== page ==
By Karen Dubinsky
Good bye, Cuba.
The Canadian government suspended visa-processing services at its embassy in Havana. No more visiting Cubans to Canada — unless they can get themselves to another country with a functioning embassy. No more Cuban musicians, no more visiting professors, no more family visits, and no more Cuban students studying in Canadian universities.
I got this news while spending two weeks in Havana with 35 Queen’s University students. It’s part of an exchange program Queen’s has had for over 10 years with the University of Havana. Our Havana classroom includes the university, as well as the art galleries, music halls and cultural centres of the city. Here our instructors are a cast of thousands: professors, musicians, curators and the opinionated, verbose people of Havana.
Our program is an exchange; an unequal one but an exchange. We bring students to Havana, and we invite one Cuban professor, musician or artist back to Canada. In this way, Canadian audiences have been able to hear about the latest Cuban research, hear a concert from a top-notch musician, or learn about art directly from an artist or curator.
All this is now suspended.
The Canadian government says this is in response to the reduced staff in the embassy as a result of the curious “sonic attacks” experienced by embassy staff. This — whatever “this” is, no one knows — is a serious thing and has resulted in health problems for Canadian embassy staff in Canada.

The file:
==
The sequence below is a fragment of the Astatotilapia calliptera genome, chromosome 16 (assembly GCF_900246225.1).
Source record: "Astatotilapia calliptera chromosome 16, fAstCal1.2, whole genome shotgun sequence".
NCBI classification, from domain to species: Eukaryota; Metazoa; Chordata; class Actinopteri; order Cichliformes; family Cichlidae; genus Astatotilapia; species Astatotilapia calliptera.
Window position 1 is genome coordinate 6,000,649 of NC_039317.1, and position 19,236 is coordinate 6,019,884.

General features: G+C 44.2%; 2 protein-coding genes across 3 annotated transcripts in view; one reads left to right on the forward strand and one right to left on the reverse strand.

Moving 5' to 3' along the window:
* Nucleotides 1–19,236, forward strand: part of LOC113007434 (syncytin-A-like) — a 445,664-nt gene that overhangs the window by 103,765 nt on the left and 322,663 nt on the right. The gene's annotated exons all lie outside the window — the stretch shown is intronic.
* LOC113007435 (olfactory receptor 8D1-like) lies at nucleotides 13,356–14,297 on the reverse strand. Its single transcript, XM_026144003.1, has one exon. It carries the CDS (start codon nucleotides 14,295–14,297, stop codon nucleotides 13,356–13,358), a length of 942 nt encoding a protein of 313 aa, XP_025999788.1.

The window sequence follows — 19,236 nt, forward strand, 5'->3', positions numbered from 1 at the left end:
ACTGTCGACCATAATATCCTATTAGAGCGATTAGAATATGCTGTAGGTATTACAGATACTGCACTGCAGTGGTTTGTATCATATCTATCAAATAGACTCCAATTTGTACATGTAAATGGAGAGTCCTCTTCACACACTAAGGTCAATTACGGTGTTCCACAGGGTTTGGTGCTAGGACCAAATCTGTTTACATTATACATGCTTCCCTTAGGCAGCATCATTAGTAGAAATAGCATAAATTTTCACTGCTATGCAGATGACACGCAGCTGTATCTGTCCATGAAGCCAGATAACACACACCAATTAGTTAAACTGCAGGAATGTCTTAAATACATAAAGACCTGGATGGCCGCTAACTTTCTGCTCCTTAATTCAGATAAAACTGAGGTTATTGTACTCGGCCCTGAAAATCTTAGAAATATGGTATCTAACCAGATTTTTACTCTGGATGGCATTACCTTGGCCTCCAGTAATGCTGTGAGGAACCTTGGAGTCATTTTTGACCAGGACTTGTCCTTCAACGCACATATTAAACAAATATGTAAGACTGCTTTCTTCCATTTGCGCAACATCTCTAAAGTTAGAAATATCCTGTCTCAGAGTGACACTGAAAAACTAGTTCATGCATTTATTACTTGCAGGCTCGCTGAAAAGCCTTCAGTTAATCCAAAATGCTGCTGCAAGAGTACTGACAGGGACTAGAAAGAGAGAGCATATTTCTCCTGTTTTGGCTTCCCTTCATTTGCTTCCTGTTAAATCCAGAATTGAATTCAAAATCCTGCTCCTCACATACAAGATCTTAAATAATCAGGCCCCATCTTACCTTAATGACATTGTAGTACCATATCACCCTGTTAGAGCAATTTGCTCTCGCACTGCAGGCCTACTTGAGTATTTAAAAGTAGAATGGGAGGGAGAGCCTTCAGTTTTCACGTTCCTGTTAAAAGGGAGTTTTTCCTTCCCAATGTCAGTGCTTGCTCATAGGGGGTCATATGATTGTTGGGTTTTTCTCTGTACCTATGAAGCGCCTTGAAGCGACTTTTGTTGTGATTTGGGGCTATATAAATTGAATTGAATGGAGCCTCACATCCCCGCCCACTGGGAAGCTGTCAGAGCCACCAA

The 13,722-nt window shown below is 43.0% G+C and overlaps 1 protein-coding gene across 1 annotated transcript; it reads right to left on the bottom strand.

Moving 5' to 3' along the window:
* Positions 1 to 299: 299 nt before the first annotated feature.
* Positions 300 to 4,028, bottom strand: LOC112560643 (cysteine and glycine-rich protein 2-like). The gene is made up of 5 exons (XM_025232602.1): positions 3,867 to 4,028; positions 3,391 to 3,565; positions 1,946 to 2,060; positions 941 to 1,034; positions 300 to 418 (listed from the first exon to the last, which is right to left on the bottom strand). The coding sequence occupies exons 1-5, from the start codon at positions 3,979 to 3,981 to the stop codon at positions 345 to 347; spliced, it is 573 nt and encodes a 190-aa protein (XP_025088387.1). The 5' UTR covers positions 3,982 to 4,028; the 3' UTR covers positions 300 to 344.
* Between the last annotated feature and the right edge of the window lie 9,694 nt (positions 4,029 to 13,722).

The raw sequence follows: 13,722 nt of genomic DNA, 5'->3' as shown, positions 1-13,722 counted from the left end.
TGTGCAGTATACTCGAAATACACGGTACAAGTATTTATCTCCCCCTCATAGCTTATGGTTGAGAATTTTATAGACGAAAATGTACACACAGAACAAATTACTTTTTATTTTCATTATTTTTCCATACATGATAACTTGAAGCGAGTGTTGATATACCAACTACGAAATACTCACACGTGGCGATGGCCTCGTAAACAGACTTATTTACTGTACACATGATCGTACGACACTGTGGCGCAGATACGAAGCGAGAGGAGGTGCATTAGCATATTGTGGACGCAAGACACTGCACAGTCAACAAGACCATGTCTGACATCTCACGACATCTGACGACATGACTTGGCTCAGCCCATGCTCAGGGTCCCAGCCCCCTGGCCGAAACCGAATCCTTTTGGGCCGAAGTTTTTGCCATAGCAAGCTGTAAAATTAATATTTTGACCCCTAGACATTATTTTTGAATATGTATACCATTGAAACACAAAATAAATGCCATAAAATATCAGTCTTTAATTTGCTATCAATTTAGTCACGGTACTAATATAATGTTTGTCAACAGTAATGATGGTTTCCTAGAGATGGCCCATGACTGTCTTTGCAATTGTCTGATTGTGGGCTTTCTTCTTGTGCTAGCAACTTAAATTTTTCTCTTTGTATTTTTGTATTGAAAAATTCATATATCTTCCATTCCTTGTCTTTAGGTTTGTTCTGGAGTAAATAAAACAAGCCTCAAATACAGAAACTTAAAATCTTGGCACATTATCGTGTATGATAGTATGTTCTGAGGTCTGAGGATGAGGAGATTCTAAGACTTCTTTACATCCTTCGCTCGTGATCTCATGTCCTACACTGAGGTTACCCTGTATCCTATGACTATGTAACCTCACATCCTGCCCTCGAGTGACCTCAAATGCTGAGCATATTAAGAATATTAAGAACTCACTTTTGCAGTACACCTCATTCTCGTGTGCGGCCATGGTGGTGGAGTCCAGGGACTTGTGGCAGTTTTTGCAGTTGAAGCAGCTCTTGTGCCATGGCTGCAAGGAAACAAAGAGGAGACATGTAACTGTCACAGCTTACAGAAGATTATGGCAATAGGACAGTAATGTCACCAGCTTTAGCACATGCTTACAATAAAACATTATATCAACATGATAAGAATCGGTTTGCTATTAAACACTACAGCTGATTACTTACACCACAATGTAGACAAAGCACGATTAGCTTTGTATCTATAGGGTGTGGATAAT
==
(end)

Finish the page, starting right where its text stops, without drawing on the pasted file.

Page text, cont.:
But why choose the draconian path of shuttering the embassy and suspending visa services? With this move, the Canadian government has cancelled decades of Canadian-Cuban people to people exchanges, in art, culture and education especially.
Here’s what won’t be happening as a result of this decision: all of these are stories I learned in Havana the day the embassy suspended visa services.
- The Cuban agronomist who receives thousands of visitors at an innovative co-operative farm won’t be able to accept an invitation she’s received to visit Canada to explain their internationally recognized sustainable farming model.
- The mother of a recent Cuban PhD graduate won’t be able to attend her daughter’s Canadian graduation.
- Another Cuban student — a brilliant pianist — can’t take up her offer of admission to a Canadian university.
- A Canadian/Cuban art exhibition in Montreal might have to go ahead without the Cuban artists they’ve invited.
Meanwhile 1.3 million Canadians visit Cuba annually, enjoying the beaches, culture and music. Doesn’t this just seem a little churlish?
Canada’s Cuba policy has always been independent and measured. Now, at least in the visa department, we are exactly the same as Trump. Don’t pack your Canadian flag T-shirt, visitors. There’s little to brag about here.
Karen Dubinsky is the author of Cuba Beyond the Beach: Stories of Life in Havana. She recently received a Social Sciences and Humanities Research Council award for her next book on Canadian-Cuban cultural relations.